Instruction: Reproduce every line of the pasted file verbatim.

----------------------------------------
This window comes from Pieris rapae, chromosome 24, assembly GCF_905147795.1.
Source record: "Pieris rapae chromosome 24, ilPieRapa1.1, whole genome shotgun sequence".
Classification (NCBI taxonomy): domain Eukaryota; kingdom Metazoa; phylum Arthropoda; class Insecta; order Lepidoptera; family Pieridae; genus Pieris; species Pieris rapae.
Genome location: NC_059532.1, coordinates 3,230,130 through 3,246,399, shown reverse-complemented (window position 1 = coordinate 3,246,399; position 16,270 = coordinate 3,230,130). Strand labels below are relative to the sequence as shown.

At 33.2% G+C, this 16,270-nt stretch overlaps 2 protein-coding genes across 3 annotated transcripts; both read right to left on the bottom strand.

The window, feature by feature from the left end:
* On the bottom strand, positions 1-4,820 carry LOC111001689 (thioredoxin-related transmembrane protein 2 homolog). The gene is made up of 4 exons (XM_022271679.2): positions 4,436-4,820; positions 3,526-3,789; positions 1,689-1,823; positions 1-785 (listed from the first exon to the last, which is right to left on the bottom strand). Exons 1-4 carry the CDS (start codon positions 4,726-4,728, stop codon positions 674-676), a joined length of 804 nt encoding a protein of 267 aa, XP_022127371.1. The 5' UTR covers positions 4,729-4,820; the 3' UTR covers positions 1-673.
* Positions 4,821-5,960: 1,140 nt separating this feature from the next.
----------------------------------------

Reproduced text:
This window comes from Pieris rapae, chromosome 24, assembly GCF_905147795.1.
Source record: "Pieris rapae chromosome 24, ilPieRapa1.1, whole genome shotgun sequence".
Classification (NCBI taxonomy): domain Eukaryota; kingdom Metazoa; phylum Arthropoda; class Insecta; order Lepidoptera; family Pieridae; genus Pieris; species Pieris rapae.
Genome location: NC_059532.1, coordinates 3,230,130 through 3,246,399, shown reverse-complemented (window position 1 = coordinate 3,246,399; position 16,270 = coordinate 3,230,130). Strand labels below are relative to the sequence as shown.

At 33.2% G+C, this 16,270-nt stretch overlaps 2 protein-coding genes across 3 annotated transcripts; both read right to left on the bottom strand.

The window, feature by feature from the left end:
* On the bottom strand, positions 1-4,820 carry LOC111001689 (thioredoxin-related transmembrane protein 2 homolog). The gene is made up of 4 exons (XM_022271679.2): positions 4,436-4,820; positions 3,526-3,789; positions 1,689-1,823; positions 1-785 (listed from the first exon to the last, which is right to left on the bottom strand). Exons 1-4 carry the CDS (start codon positions 4,726-4,728, stop codon positions 674-676), a joined length of 804 nt encoding a protein of 267 aa, XP_022127371.1. The 5' UTR covers positions 4,729-4,820; the 3' UTR covers positions 1-673.
* Positions 4,821-5,960: 1,140 nt separating this feature from the next.